On Tuesday, March 1, 1955, turbulent winds from a funnel-shaped cloud ripped off roofs demolished barns and turned boats upside down in the Boone Lake area.
According to the Weather Bureau at Tri-Cities Airport, although winds ranged as high as 80 miles per hour, no injuries were reported in the brief, yet violent storm. Reports from the Flourville area described the squall as rushing along with a sound like a truck. Almost immediately, the area became ominously dark.
Flourville Mill Roof Damage Can Be Seen
The roof of the Flourville Mill (makers of Daniel Boone Flour and Becky Boone Corn Mill) was heavily damaged off, with damage unofficially estimated at around $1200. Hal Wexler’s barn was demolished and sections of it were hurled in a westerly direction into Boones Creek. Large trees were uprooted in the vicinity and several of the side roads were totally blocked by debris.
A boat house belonging to Bert Couch and Ivan Good was tossed on its top, the strength of the wind breaking a one-inch steel cable that was holding it. Dr. Nat Winston’s boat was reported to have been lifted up and blown to dry land while other crafts were flipped on their side by the strong wind gusts.
V.C. Ford, owner of the Boones Creek Boat Dock, said that he was sitting in his car when the storm struck, resulting in the back end of his vehicle being blown around about three feet. “I was scared to death,” he said. He added that one boat was blown about 300 yards.
Portions of Roy Brummit’s barn were carried about half a mile and sections of the tin roof were scattered over adjoining fields, with some of it landing in trees. A truck owned by Jim Crouch was also swerved around in the road for about three feet. Several residential window panes were reported broken and damage inflicted to roofs.
The storm, which many residents described as a ”baby twister” hit the Flourville area the hardest, although other sections received high winds and rain.
Nearby Johnson City received a heavy rainfall accompanied by winds about the same time as the storms struck the Boone Lake area. Also, Kingsport streets reportedly were flooded by the deluge. A barn near the Tri-Cities Airport and a radio range tower of the Weather Bureau were knocked down.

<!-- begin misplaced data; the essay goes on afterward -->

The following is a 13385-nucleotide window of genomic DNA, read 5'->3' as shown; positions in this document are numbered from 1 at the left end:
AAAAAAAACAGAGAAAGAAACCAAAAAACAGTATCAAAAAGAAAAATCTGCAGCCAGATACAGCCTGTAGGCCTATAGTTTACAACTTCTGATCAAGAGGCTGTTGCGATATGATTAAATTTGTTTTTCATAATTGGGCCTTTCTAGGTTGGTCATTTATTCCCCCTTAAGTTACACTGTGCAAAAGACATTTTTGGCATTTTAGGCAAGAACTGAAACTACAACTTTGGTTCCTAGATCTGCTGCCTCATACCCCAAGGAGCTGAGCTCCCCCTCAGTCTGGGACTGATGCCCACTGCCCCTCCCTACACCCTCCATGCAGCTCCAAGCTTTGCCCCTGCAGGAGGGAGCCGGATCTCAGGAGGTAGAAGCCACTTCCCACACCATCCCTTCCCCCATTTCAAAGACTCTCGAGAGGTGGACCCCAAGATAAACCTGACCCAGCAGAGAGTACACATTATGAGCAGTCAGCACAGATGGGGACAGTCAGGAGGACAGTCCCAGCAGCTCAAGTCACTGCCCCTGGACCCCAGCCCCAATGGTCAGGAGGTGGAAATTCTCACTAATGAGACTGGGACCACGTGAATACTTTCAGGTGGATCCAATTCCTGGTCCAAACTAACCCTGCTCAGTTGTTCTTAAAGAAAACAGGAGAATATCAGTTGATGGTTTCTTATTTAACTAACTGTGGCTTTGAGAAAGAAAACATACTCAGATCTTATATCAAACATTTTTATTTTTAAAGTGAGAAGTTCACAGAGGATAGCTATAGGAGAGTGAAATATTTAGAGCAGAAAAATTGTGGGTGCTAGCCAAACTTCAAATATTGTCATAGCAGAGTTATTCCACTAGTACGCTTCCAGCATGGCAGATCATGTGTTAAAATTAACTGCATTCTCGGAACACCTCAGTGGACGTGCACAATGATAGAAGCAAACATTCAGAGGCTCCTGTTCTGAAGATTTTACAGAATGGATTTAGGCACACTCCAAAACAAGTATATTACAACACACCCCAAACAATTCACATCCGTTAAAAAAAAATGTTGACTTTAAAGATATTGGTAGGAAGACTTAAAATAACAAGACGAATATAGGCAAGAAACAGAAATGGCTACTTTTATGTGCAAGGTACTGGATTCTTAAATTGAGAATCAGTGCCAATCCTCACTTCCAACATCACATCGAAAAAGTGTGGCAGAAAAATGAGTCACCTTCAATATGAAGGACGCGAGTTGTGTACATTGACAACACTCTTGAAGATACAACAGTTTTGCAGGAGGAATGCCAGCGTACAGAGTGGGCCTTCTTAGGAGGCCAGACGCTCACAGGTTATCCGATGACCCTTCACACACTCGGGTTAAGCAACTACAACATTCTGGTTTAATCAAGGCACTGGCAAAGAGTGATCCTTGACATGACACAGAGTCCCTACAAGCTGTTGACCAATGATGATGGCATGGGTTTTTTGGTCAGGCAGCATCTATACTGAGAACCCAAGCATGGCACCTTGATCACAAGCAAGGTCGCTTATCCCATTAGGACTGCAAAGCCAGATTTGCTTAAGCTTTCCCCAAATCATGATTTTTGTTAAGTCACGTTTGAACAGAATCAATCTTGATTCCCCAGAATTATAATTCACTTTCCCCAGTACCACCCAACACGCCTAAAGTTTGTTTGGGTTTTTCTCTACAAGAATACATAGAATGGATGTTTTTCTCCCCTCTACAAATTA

The weatherman said the storm moved eastward at about 40-50 miles per hour. For those residents in the storm area, which extended over a radius about two miles, the groundhog must have had seen his shadow a month earlier because the weather roared in like a lion that day.
A Spokesman for the Johnson City Power Board noted that considerable damage resulted from the wind, which entangled power lines causing short circuits. He said that the trouble was sporadic over a fairly large area and not confined to any one section of town. All crews worked to restore serves to the relatively small percentage of power users who were affected.
The Inter-Mountain Telephone Co. reported the problem of “wet cables” following the heavy rain and that emergency crews were hard at work to repair the damage. Company officials said that a total failure on the line had been occurred between Knoxville and Atlanta.
Cloudy skies were occurred for the remainder of the day, with scattered showers and thunderstorms in the afternoon. A springtime temperature was forecasted by the weather man for the day with a high around 70.
In Morristown, a large tree fell across some Southern Bell Telephone Co. lines, knocking out telephone services to all Tennessee points east of the city. The company also reported that 70 of its long distance circuits were cut by trees, felled by wind gusts up to 82 miles per hour. The outage occurred about 7:30 a.m. near Whitesburg, about 15 miles east of town.
Associated Press news service to newspapers and radio stations in the upstate area was affected temporarily by the weather.
At Knoxville Municipal Airport, a strong gust of wind picked up a Piedmont Airlines two-engine plane and slammed it into a fence.
How many of my readers recall that troublesome 1955 spring day?